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Trends in Conference Management

Posted By Administration, Thursday, October 17, 2019

According to the U.S. Census Bureau, Millennials are now the largest generation in the U.S. workforce. As of 2017, there were 56 million Millennials (ages 22-37) working or looking for work — over one-third of the workforce.

Chart displaying growth of millennials as a segment of the workforce

With a growing need for our workforce to be trained and upskilled, conferences can play an important role in employee development.

To get Millennials to attend conferences and join our organizations, we must create more engaging and technologically focused offerings to meet this market segment who are interested in experiences, involvement and engagement.

7 Conference Best Practices

  1. Define and communicate the purpose and mission of the event to prove ROI. Create downloadable “Convince Your Boss” letters.
  2. Personalizing strategies – who are the sessions designed for? Are they interactive to engage attendees? Is there time for connection and conversation? How can attendees connect with other attendee segments and interests onsite?
  3. Purposeful experience – well-being activities, social impact days to give back to the community.
  4. Performances and offsite events at museums or local attractions.
  5. Enhanced conference technology including chatbots, 5G internet, wearable technology, real-time data, creative room design with technology access and charging stations, mobile apps.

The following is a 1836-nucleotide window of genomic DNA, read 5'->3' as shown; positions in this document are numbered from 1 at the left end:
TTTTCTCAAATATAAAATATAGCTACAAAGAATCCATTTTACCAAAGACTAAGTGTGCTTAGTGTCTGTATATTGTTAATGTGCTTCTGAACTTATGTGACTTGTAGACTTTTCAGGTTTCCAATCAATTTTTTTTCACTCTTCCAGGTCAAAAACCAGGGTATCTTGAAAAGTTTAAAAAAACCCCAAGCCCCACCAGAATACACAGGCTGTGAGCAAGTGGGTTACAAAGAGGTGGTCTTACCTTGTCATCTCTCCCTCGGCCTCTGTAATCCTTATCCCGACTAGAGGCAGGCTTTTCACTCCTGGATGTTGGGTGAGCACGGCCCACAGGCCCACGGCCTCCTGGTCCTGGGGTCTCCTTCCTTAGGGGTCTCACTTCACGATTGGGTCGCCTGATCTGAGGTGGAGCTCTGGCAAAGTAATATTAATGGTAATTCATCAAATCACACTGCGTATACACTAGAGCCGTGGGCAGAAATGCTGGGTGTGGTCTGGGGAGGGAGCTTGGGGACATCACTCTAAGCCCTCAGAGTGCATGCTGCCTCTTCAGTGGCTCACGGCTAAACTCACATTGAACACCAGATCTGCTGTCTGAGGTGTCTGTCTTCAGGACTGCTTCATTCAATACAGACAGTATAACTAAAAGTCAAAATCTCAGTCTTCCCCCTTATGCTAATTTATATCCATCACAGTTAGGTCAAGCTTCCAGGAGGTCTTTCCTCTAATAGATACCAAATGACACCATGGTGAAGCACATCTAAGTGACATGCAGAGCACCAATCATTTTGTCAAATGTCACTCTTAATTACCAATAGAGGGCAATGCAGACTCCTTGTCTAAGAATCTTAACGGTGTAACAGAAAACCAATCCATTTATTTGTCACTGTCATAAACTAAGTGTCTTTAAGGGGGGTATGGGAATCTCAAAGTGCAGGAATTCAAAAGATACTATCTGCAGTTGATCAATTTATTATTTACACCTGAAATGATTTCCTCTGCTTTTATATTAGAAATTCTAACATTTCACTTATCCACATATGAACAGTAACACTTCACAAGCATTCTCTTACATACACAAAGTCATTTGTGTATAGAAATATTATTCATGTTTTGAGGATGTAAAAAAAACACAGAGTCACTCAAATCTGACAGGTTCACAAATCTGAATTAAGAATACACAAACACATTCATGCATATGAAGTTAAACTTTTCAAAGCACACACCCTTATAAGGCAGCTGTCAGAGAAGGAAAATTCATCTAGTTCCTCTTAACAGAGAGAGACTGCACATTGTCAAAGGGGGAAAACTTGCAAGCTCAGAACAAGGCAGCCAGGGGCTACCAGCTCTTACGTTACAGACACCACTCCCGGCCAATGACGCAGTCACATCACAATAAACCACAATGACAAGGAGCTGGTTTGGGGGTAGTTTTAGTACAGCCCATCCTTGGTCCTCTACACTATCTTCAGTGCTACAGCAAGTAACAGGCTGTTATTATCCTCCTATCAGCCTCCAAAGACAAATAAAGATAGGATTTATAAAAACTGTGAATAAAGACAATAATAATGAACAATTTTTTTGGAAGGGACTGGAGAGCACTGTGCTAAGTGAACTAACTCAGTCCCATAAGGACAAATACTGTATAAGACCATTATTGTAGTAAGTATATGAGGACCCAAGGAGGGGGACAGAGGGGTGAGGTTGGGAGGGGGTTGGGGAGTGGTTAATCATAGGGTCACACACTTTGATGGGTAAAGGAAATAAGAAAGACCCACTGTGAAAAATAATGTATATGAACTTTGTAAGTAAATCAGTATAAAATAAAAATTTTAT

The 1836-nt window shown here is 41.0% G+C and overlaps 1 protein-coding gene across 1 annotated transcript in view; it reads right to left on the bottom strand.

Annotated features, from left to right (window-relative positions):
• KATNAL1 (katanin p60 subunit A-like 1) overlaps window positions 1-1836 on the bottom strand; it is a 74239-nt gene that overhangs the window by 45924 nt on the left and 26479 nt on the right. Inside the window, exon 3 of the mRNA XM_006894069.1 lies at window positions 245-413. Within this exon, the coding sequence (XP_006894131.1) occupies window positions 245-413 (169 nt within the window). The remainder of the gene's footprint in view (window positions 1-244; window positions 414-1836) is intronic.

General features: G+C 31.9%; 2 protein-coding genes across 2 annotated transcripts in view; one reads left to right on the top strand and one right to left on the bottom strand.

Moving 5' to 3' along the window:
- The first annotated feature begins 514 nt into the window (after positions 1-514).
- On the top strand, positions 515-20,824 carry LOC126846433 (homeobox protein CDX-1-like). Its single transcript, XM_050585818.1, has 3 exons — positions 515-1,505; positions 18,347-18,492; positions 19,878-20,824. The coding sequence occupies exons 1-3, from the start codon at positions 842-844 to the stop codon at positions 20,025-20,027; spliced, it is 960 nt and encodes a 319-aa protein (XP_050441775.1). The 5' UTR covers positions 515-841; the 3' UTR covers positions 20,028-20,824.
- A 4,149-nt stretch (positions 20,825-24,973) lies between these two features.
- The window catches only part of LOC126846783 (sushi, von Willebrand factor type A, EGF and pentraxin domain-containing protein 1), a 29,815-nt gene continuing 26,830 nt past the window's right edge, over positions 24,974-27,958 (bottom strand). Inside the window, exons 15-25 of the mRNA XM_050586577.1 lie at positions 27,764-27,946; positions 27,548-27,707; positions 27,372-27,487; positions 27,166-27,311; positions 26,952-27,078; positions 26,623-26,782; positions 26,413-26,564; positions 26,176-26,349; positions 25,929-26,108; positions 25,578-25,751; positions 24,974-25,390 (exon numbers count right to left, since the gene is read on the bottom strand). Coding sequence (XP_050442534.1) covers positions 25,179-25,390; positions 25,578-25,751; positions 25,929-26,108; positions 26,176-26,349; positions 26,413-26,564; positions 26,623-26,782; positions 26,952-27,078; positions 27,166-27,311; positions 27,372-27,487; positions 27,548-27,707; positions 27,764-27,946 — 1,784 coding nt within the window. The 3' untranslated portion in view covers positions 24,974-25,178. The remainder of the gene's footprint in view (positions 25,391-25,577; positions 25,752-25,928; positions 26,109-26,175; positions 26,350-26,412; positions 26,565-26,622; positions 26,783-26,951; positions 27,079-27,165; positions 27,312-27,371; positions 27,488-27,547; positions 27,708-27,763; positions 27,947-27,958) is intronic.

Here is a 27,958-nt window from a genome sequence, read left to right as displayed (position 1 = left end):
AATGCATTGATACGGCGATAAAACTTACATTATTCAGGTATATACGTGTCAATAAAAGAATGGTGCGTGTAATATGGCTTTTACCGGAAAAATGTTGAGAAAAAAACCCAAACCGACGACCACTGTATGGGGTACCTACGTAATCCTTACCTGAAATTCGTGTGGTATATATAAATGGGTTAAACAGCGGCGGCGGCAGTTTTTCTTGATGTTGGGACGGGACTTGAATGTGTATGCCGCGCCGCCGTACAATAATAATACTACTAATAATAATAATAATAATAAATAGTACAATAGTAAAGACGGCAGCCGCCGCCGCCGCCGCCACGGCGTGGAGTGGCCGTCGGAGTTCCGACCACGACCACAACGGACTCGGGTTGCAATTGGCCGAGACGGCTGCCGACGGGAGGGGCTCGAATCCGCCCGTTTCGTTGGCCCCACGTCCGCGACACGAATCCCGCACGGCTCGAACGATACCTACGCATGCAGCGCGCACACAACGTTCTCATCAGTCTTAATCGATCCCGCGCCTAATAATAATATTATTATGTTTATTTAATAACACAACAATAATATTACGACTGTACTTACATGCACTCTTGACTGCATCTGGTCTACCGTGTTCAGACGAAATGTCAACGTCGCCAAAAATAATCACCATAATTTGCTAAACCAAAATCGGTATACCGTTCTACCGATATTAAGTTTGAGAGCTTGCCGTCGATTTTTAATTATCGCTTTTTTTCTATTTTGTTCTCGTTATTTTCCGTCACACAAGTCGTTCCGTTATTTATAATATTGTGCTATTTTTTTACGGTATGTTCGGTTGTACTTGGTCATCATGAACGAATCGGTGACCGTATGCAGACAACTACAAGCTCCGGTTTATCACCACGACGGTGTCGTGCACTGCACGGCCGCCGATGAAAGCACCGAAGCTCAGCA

6. Nutrition, mindfulness and wellness: planning for dietary requirements; creating time for “brain breaks” – doodling, coloring, outside walks, Legos.
  7. Engage attendees using gamification – there are many gamers in this segment of the workforce.

Here are some additional resource articles on meeting trends to generate more ideas for your conference.

As our attendees and stakeholders continue to shift, associations must change up our conferences to not only maintain registration numbers but to take them to a whole new level: driving community, engagement and membership. Over one-third of the workforce and those who need education, community and engagement the most are counting on us to drive innovation and offer engaging and memorable experiences using trends and technology.

Tags:  association management  conference  delivering value  engagement  engaging millennials  event planning  member engagement  millennials  tips  trends 

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Preparing Your Volunteer Leaders to Deliver Value

Posted By Shannon Pfarr Thompson, CAE, MPA, Wednesday, December 31, 2014
Updated: Tuesday, December 30, 2014
Untitled Document

Everyone knows it is good practice to orient new board members. Annual new board member orientation sessions have become commonplace for the good reason that by getting new board members up to speed, they start off ready to succeed for your organization. Reviewing items such as the bylaws, policies and procedures, staff and board relationship, and other key items provides new board members with the tools and comfort level they need.